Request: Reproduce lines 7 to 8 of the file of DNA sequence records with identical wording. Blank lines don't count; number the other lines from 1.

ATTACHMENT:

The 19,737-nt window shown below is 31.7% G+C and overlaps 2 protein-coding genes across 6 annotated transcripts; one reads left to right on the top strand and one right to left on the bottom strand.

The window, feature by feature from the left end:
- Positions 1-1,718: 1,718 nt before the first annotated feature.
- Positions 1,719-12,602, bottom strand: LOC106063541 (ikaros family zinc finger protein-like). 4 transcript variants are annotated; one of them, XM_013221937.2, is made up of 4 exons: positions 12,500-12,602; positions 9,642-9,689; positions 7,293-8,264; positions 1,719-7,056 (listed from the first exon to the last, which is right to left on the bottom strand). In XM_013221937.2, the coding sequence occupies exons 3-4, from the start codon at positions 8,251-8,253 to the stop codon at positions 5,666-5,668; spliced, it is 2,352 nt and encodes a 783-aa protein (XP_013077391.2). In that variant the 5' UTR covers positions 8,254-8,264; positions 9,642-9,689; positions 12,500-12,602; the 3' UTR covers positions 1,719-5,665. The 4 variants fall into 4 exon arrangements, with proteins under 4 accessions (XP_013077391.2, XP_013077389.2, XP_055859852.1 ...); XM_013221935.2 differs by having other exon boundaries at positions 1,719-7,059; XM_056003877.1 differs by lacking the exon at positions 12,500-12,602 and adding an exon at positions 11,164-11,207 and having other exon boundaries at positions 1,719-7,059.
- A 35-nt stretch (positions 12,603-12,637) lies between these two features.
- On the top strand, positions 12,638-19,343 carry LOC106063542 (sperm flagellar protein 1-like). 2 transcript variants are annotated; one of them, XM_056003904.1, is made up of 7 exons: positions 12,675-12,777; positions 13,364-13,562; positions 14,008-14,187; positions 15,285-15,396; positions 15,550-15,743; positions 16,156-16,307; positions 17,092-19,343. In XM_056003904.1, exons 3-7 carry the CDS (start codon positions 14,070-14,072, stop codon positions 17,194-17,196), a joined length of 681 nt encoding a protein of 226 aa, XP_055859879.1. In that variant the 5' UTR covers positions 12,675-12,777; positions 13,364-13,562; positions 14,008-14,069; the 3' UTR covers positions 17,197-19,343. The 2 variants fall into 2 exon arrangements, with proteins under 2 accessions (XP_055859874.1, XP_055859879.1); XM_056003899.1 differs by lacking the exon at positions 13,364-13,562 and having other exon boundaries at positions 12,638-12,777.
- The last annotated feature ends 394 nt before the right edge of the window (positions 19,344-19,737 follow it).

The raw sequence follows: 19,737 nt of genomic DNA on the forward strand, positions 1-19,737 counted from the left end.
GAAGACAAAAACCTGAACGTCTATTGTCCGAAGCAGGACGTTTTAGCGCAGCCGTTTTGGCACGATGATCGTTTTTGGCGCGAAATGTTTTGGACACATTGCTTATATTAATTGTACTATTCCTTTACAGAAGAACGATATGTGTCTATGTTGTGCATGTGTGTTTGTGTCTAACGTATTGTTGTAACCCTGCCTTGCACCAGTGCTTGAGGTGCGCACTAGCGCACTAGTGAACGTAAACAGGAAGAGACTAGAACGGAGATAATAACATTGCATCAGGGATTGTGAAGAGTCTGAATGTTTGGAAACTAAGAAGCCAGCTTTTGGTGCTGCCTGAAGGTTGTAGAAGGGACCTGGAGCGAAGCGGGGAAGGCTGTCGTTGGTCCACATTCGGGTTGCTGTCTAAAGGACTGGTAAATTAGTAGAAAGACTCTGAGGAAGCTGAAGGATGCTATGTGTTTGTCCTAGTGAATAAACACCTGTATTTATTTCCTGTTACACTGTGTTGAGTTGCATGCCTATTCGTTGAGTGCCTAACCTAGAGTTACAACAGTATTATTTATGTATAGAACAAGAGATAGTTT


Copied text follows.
- The last annotated feature ends 394 nt before the right edge of the window (positions 19,344-19,737 follow it).

The raw sequence follows: 19,737 nt of genomic DNA on the forward strand, positions 1-19,737 counted from the left end.